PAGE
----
A microbiological mystery of how one bacterium could invade another and grow inside it without breaking the other bacterium instantly has been illuminated by scientists at the University of Nottingham and Indiana University in the USA.
The Nottingham scientists are investigating the invasive predatory bacteria Bdellovibrio bacteriovorus as a potential therapeutic to kill antibiotic-resistant pathogenic bacteria. The Indiana scientists are investigating what bacterial cell structures are made of and how they are built. To do this they have developed and used fluorescent D amino-acids (FDAAs)—coloured substitutes for natural substances found in bacterial cell walls. This was combined with super-resolution microscopy to great effect in a new paper published today in Nature Microbiology.
The teams have joined forces and discovered that the invading Bdellovibrio bacterium forms a tiny reinforced molecular ‘porthole’ in the wall of the host bacterium, squeezes through this and then seals it up from the inside. This process is like cutting and welding a porthole on a ship but on a molecular-scale.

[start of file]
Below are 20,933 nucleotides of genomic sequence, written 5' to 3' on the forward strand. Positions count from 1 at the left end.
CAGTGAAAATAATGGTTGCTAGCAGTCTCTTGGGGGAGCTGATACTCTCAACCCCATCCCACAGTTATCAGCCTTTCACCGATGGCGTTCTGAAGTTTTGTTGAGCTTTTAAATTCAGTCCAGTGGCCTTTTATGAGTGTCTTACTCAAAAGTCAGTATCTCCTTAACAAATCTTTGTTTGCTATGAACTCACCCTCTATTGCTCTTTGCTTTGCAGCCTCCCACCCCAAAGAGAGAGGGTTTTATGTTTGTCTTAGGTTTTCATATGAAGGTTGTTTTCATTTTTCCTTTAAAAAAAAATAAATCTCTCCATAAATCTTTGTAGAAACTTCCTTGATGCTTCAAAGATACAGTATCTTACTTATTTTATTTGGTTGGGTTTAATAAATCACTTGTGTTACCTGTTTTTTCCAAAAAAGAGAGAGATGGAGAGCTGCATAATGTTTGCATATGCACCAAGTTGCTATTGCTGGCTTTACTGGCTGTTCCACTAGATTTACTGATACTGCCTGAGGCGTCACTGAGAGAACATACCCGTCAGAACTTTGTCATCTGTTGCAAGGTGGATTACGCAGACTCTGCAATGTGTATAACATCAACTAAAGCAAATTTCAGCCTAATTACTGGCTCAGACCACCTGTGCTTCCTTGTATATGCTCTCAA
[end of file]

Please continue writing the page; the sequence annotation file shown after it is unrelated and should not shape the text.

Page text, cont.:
Professor Liz Sockett from the University of Nottingham said: “The bacteria being invaded are 100 million times shorter than a ship like the Queen Mary 2, and the invading bacteria are 500 million times narrower. The materials used for the welding aren’t metal of course, but are natural D-amino-acids. These are mirror image forms of the ‘L’ amino-acids found in the proteins of foods and of our bodies.
“We discovered a second process where the invading bacteria effectively ‘plaster’ the inside of the bacterium they are invading, again using the D amino-acids. This makes the inside of the bacterium a more reinforced home for the Bdellovibrio to live inside. This is important as a previous paper showed that the invaded bacterial walls are initially rounded-up and weakened early in the invasion process.”